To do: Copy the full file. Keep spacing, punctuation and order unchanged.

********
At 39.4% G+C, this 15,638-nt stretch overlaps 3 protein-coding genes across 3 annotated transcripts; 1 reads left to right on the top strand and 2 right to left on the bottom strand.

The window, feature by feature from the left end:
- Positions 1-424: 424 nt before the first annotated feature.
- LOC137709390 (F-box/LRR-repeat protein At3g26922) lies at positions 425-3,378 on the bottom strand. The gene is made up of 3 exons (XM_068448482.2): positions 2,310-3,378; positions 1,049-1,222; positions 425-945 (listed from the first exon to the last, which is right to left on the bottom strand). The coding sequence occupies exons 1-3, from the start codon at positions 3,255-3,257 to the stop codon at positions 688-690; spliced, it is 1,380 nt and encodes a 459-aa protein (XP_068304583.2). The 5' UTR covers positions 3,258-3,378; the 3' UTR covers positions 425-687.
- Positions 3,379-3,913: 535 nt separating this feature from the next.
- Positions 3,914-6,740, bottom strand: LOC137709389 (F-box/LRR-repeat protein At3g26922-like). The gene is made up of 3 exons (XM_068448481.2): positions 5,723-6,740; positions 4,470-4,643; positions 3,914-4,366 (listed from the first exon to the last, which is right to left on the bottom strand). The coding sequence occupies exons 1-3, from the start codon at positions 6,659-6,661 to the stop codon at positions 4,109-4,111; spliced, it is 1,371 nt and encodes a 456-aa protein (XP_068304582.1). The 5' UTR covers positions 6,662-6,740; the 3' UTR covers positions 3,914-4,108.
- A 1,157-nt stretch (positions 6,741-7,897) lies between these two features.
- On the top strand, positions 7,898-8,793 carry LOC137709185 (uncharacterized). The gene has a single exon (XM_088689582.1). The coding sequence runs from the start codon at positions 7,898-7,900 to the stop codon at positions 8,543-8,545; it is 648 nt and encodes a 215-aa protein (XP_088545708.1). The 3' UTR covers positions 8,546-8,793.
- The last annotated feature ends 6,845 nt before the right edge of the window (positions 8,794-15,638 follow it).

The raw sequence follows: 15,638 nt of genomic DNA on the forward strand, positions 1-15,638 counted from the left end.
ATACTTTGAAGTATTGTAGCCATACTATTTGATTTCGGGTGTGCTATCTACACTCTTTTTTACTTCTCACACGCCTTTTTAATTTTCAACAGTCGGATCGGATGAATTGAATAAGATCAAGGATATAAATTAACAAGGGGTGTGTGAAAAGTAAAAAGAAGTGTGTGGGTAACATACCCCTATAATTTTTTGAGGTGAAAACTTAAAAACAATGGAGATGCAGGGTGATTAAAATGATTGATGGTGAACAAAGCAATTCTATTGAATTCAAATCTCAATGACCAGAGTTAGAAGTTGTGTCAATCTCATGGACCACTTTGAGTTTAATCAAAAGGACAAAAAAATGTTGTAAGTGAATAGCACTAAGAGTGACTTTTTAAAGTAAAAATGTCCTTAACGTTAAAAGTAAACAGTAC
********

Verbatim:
At 39.4% G+C, this 15,638-nt stretch overlaps 3 protein-coding genes across 3 annotated transcripts; 1 reads left to right on the top strand and 2 right to left on the bottom strand.

The window, feature by feature from the left end:
- Positions 1-424: 424 nt before the first annotated feature.
- LOC137709390 (F-box/LRR-repeat protein At3g26922) lies at positions 425-3,378 on the bottom strand. The gene is made up of 3 exons (XM_068448482.2): positions 2,310-3,378; positions 1,049-1,222; positions 425-945 (listed from the first exon to the last, which is right to left on the bottom strand). The coding sequence occupies exons 1-3, from the start codon at positions 3,255-3,257 to the stop codon at positions 688-690; spliced, it is 1,380 nt and encodes a 459-aa protein (XP_068304583.2). The 5' UTR covers positions 3,258-3,378; the 3' UTR covers positions 425-687.
- Positions 3,379-3,913: 535 nt separating this feature from the next.
- Positions 3,914-6,740, bottom strand: LOC137709389 (F-box/LRR-repeat protein At3g26922-like). The gene is made up of 3 exons (XM_068448481.2): positions 5,723-6,740; positions 4,470-4,643; positions 3,914-4,366 (listed from the first exon to the last, which is right to left on the bottom strand). The coding sequence occupies exons 1-3, from the start codon at positions 6,659-6,661 to the stop codon at positions 4,109-4,111; spliced, it is 1,371 nt and encodes a 456-aa protein (XP_068304582.1). The 5' UTR covers positions 6,662-6,740; the 3' UTR covers positions 3,914-4,108.
- A 1,157-nt stretch (positions 6,741-7,897) lies between these two features.
- On the top strand, positions 7,898-8,793 carry LOC137709185 (uncharacterized). The gene has a single exon (XM_088689582.1). The coding sequence runs from the start codon at positions 7,898-7,900 to the stop codon at positions 8,543-8,545; it is 648 nt and encodes a 215-aa protein (XP_088545708.1). The 3' UTR covers positions 8,546-8,793.
- The last annotated feature ends 6,845 nt before the right edge of the window (positions 8,794-15,638 follow it).

The raw sequence follows: 15,638 nt of genomic DNA on the forward strand, positions 1-15,638 counted from the left end.
ATACTTTGAAGTATTGTAGCCATACTATTTGATTTCGGGTGTGCTATCTACACTCTTTTTTACTTCTCACACGCCTTTTTAATTTTCAACAGTCGGATCGGATGAATTGAATAAGATCAAGGATATAAATTAACAAGGGGTGTGTGAAAAGTAAAAAGAAGTGTGTGGGTAACATACCCCTATAATTTTTTGAGGTGAAAACTTAAAAACAATGGAGATGCAGGGTGATTAAAATGATTGATGGTGAACAAAGCAATTCTATTGAATTCAAATCTCAATGACCAGAGTTAGAAGTTGTGTCAATCTCATGGACCACTTTGAGTTTAATCAAAAGGACAAAAAAATGTTGTAAGTGAATAGCACTAAGAGTGACTTTTTAAAGTAAAAATGTCCTTAACGTTAAAAGTAAACAGTAC